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Struggling with new instructor - advice pls!

Discussion in 'New Riders' started by Dazzle, Oct 12, 2017.

  1. Dazzle

    Dazzle New Member

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    Hi all, I've been riding for about a year and half now and until recently have just loved every minute of it. About 3 months ago I changed stables and joined an adult group lesson as it was so much cheaper. The instructor was a revelation and I totally over came my fear of cantering in one lesson, which was amazing. Since then I've loved cantering and had started jumping as well which was great. Two weeks ago our instructor had to change her days and can no longer take our group. The new lady is lovely but I'm really struggling, I feel that I have regressed right back to not being able to ride at all! I had a lesson this morning and nearly started crying, more with frustration than anything else. I now feel like giving up riding all together as I'm just not enjoying it. The problem is that I always end up riding one of the really old 'plodder' ponies, whilst everyone else seems to be on a more responsive ride. I don't know if it's because everyone else is heavier than me or because I'm deemed to be the worst rider? The previous instructor always gave me a crop to carry, which I rarely used but it seemed to make a huge difference. Now I'm finding that without a crop (the new instrutor doesn't seem to want to let me carry one) I'm at a virtual standstill. Whilst everyone else is cantering around, when it comes to my turn I can't even get my horse to walk let alone do anything else. I squeeze - nothing, then I try a light kick - nothing, try another - nothing. It's just so humiliating with everyone else watching, I'm at my wits end. It's been like this 2 weeks in a row, last week everyone else had a go at jumping but because I could barely get my horse to walk on there was no point in trying. Today everyone else was working on canter transitions whereas all I did again was to (try) to walk. I really miss cantering and feel so upset about all of this as my riding ability seems to be going backwards! I feel so pathetic, has anyone got any advice? What more can I do to motivate my horse? These are all the same ponies I was riding before but the simple act of having a crop in my hand seemed to make them listen to me, now they don't at all.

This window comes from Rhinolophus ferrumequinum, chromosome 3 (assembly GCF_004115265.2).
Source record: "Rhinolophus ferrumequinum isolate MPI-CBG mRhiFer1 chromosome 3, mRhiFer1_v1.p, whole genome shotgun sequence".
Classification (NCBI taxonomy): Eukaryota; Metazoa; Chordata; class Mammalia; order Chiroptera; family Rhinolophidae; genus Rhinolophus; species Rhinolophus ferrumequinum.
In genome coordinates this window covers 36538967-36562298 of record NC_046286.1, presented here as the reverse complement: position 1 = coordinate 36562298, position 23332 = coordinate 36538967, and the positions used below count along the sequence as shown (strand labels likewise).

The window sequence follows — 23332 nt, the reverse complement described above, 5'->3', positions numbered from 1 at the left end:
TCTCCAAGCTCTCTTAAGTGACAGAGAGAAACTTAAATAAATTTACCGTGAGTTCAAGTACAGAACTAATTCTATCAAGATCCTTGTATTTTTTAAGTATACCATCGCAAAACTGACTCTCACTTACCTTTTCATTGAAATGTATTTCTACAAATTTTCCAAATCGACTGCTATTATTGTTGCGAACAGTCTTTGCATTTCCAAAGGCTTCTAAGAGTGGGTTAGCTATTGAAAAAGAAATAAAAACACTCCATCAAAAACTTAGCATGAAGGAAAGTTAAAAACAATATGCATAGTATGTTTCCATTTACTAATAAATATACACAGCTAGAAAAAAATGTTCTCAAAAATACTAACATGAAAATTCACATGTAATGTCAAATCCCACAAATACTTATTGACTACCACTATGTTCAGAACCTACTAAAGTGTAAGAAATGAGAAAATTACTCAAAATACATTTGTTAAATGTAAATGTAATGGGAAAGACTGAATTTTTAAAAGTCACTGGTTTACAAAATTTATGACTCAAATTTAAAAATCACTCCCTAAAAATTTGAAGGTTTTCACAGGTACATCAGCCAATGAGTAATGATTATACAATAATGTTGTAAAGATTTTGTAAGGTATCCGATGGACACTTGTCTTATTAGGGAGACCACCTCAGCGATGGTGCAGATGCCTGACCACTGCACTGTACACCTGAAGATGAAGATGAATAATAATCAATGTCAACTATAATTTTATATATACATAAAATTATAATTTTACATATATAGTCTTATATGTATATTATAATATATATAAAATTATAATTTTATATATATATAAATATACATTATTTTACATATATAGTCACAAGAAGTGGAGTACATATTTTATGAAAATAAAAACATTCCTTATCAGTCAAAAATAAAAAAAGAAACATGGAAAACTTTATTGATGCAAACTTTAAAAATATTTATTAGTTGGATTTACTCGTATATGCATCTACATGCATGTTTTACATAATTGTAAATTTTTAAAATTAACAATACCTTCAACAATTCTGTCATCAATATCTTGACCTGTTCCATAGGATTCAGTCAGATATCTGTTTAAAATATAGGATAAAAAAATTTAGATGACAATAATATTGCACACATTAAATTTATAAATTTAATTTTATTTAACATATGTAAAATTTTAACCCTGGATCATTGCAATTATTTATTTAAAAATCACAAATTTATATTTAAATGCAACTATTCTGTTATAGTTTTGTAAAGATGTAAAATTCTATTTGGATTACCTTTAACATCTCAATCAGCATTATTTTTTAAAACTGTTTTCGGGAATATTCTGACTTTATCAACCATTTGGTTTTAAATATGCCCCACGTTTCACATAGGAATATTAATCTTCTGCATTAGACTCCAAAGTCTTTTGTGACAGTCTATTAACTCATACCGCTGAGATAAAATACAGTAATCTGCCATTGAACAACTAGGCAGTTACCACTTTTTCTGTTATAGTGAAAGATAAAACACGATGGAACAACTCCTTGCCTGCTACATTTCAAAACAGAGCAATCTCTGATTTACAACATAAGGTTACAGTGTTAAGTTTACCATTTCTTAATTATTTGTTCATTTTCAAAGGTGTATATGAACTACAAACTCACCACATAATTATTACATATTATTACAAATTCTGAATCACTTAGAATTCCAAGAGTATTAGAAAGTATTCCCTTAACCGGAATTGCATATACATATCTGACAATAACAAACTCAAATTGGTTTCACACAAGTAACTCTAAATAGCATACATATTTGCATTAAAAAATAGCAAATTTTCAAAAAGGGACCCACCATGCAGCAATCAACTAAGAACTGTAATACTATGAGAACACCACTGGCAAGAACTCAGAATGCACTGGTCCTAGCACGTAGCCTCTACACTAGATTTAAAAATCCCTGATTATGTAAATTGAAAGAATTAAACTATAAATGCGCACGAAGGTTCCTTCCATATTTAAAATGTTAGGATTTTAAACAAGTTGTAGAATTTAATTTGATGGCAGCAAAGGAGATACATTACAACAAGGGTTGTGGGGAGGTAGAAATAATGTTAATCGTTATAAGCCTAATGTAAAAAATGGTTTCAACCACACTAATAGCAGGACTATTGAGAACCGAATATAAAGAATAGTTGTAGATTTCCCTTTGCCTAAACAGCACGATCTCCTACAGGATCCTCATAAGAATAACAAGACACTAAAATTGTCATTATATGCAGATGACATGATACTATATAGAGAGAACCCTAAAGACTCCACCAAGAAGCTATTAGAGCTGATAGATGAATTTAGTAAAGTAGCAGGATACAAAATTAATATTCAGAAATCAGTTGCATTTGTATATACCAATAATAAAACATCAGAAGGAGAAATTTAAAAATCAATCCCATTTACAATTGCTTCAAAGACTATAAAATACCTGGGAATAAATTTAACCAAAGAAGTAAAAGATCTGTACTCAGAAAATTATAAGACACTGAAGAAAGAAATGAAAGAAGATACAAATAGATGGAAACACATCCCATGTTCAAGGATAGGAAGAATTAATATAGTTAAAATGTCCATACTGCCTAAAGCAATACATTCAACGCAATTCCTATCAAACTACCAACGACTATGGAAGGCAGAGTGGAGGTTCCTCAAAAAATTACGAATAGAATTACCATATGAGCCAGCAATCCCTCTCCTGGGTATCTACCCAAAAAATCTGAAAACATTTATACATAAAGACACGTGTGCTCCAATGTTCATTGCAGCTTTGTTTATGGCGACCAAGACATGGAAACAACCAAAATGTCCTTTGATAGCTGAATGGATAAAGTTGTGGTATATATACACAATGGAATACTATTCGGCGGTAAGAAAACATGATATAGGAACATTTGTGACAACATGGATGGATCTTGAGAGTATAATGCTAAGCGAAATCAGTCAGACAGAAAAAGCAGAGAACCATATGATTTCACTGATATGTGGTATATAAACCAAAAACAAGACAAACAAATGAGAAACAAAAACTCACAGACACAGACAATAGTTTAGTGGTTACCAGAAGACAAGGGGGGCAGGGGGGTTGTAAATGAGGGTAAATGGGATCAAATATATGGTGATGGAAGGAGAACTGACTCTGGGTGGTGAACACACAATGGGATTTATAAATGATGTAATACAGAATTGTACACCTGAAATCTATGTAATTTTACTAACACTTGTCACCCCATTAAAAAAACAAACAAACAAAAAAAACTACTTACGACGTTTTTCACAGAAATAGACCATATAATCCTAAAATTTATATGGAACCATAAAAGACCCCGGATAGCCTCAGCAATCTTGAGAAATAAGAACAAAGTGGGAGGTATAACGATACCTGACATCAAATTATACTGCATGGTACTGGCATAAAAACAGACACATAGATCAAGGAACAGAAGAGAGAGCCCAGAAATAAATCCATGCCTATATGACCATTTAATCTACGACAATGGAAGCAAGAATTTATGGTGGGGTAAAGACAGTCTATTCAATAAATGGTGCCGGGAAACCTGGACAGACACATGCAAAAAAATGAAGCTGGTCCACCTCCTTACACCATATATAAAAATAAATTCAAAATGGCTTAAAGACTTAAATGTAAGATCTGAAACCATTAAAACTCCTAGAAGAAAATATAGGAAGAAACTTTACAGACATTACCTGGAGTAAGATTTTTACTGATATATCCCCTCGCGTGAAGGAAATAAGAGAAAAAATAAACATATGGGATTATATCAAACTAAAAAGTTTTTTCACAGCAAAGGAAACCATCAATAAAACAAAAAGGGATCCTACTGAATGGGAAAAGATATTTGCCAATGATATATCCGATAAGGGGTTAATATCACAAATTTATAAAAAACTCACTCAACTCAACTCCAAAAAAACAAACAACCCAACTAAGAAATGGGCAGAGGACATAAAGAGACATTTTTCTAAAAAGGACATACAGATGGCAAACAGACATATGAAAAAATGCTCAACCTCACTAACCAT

2. Trewsers

    Trewsers Well-Known Member

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    Could you book a few one to one lessons to help you get your mojo back? And then re join a group?
     
  3. Jane&Ziggy

    Jane&Ziggy Learning together!

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    You have to speak to the new instructor and let her know how you are feeling. Tell her everything you have just told us. And if you want something ask for it! It's fine to say, "I am more confident when I have a crop, I want to carry a crop," or, "I was riding a more responsive horse before, the plodder is just undermining my confidence." Don't suffer in silence!
     
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  5. Skib

    Skib Well-Known Member

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    I agree with this advice - in theory . But in practice it is extremely hard to a student rider to make what ight seem to be a negative approach to any RI.
    To ride a horse well , we need to be in charge of the horse and made to feel capable by the teacher - but here you have an example of a student made to feel inferior - inferior to the rest of the class. By all means talk to the teacher. And ask for a private lesson but there is no guarantee that will sort things out. I was reduced to tears in a riding lesson within the last year.
    My solution has always been to go to a different RS and have some lessons with another teacher - As a paying client one is free to use several schools and to look for the teacher and horse that is right for what one wants to ride.

    For me, going to another school has almost always been connected with canter. Explain to the new teacher that you need practice in canter and in canter transitions and when you get to the lesson - dont chicken out. get straight to work on the things that are causing you problems.
    I dont run myself down - I usually say - I dont always manage x x x x. e.g. upward transitions. How do you usually ride them?
    The teacher tells me how she rides it - and I then apply this advice - two or three times till I get it. And once something works for me I squirrel away the info and can use it for the rest of my life.

    About not carrying a whip - The trainer Mark Rashid remarked that many Englishwomen disliked carrying a whip. So he often taught substitutes which I have used a lot since often out hacking I am asked to lend my whip to a member of staff . If you are not allowed a whip, and the horse is not listening,and you dont have a whip - you can flick the end of the reins instead. Against your leg or the horse's shoulder.